C++ How to check if char variable is undefined (not initialized)

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how can i check if a char variable is empty?
I mean that check with like empty() method with strings, if the string doesn't contain any character stringVar.empty() will result true. How can i check if a char variable doesn't contain a character?
For example, I've a code like this:

// all libraries are included before and code is simplified because it is very long std::fstream file; char mychar;  file.open("userselectedfile.txt", std::fstream::in); if (file.is_open() == true) {    while (file.eof() != true) {       // check if mychar is initialized yet (first time that the while execute)       if (mychar == '') {          mychar = file.get();          // do something special beacuse mychar wasn't initialized          // do something with other files       } else {          mychar = file.get();          // do something else with other files       }    } } file.close(); 

This code isn't correct and I don't know how to solve in a nice way, i found a little thing that permise me to bypass the problem but it isn't perfect. For the moment I'm using:

std::fstream file; char mychar;  file.open("userselectedfile.txt", std::fstream::in); if (file.is_open() == true) {    for (int i = 0; file.eof() != true; i++) {       if (i = 0) {          mychar = file.get();       } else {          mychar = file.get();       }    } } file.close();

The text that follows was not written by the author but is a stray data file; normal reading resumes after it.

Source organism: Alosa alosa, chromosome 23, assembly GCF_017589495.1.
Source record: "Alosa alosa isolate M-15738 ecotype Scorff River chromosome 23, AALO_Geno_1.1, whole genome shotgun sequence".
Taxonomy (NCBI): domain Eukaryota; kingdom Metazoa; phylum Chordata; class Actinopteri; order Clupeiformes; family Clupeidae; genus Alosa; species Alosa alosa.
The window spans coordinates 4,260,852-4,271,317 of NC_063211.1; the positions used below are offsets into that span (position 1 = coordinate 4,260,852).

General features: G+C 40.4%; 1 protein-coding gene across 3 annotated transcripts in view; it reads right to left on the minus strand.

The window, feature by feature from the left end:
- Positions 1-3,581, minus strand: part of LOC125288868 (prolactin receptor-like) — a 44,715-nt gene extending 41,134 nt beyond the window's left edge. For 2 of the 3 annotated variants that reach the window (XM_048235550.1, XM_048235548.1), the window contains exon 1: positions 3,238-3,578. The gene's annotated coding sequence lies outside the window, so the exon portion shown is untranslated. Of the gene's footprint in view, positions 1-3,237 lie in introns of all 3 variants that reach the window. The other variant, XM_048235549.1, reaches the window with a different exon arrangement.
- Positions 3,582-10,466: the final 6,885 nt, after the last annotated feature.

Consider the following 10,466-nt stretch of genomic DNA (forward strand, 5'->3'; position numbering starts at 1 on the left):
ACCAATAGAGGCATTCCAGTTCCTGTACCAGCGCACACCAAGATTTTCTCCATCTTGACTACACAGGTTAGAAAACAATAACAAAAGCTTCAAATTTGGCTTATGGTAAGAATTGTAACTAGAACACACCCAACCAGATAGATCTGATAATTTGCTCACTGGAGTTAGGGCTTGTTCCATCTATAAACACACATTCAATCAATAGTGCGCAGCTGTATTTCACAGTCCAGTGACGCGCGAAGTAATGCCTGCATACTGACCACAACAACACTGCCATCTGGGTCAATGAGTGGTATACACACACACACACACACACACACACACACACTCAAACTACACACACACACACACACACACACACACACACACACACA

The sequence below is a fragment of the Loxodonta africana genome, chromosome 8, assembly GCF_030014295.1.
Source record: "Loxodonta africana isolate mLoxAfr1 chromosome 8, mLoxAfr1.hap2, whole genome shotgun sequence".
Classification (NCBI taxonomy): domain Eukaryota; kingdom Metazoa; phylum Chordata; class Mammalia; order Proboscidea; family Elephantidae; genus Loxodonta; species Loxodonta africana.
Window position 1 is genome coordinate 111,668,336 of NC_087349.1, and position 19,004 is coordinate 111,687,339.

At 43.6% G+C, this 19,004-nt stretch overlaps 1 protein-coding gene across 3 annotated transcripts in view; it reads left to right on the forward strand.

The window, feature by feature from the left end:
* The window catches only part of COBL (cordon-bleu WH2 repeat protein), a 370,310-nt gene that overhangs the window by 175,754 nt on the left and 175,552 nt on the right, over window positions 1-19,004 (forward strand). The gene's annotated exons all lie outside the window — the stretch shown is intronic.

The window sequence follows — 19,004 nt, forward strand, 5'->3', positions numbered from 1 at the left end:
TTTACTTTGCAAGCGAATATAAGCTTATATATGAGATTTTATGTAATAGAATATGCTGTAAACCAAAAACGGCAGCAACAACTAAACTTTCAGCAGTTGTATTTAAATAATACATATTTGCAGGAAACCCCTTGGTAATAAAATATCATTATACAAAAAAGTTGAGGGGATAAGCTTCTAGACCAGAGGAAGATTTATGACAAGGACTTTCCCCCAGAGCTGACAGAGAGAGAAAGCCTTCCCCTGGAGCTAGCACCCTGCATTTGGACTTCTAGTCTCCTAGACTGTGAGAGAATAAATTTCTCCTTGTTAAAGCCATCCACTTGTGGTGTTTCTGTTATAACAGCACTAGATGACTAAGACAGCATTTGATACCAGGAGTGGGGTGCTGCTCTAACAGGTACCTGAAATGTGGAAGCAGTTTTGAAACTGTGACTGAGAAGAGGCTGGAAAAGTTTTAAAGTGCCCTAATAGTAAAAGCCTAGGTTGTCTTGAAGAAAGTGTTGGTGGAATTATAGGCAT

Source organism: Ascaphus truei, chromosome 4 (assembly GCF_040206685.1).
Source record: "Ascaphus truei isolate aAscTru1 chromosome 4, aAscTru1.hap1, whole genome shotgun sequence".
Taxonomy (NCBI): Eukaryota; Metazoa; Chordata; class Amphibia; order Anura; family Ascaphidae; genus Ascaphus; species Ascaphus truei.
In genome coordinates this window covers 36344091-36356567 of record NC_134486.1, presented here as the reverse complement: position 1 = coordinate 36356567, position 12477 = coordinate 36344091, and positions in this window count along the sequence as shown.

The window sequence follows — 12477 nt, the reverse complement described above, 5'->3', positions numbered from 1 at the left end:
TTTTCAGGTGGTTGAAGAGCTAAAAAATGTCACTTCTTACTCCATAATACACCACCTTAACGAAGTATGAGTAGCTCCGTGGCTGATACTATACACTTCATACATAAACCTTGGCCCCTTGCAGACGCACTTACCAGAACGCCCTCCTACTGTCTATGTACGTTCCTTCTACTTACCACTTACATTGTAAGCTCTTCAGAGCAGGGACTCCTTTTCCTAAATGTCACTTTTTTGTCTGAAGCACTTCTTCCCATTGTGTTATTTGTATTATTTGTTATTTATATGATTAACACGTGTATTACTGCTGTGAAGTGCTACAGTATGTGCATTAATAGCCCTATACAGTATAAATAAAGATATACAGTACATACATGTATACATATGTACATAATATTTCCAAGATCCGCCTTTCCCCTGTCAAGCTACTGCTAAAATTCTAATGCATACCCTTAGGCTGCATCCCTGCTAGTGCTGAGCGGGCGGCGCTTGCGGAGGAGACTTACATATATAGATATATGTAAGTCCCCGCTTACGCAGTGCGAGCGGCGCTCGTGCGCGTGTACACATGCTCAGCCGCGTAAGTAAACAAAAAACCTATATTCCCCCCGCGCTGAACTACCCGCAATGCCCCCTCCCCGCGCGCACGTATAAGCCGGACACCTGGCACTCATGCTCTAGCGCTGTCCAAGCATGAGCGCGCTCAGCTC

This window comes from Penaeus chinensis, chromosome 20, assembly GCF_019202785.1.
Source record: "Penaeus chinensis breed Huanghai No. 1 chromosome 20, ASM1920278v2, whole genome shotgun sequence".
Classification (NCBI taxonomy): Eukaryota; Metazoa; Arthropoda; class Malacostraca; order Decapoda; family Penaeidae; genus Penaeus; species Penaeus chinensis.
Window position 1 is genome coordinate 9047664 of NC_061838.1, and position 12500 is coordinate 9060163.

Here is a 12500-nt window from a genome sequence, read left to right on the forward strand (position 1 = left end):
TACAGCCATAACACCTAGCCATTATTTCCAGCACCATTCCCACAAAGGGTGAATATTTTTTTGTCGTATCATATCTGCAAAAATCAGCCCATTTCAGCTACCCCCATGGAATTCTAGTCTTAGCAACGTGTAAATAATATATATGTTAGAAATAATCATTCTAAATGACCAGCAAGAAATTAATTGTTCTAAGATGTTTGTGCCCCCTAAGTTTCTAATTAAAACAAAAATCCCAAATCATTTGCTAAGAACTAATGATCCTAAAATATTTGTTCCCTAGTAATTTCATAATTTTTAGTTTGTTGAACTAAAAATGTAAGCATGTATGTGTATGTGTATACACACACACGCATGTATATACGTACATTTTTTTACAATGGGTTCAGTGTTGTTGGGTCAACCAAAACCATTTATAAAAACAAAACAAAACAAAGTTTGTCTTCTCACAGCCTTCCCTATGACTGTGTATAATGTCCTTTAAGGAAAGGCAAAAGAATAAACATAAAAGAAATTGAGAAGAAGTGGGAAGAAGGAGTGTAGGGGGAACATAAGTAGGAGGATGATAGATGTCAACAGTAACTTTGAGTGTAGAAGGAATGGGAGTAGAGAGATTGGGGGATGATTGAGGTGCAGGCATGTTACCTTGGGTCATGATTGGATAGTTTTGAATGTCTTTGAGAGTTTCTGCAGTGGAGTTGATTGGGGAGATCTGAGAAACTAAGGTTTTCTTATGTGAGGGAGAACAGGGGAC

Is this the only way to check if mychar isn't initialized yet? If there is a possibility to check if mychar isn't initialized yet different from the one above, which functions have I to use?

Update 1

Software aim: In this specific case the program I'm building is aimed to delete every comment in a coding source code file that the user (me cause is for me) submit, so i can't use a special character because it can be present on the file, use /0 is a nice idea but i hope that there are others. When I write //do something with ... in my program i continue to read characters till i find comments and I ignore them while creating the new file without them.
BOM: No, files i tested didn't throw me errors apart that the algorithm is a little bugged, but not the part i asked to you.

 


You can't.

In C++, uninitialised variables have an unspecified value, and it is undefined behavior to read from them in any way, so you won't even be able to check what's in it.

You have three options:

  • Give it a value that you know you won't encounter in your file. A /0 might work in your case.
  • Use a separate boolean variable to track if you've read it once.
  • In C++17, use a std::optional<char>.

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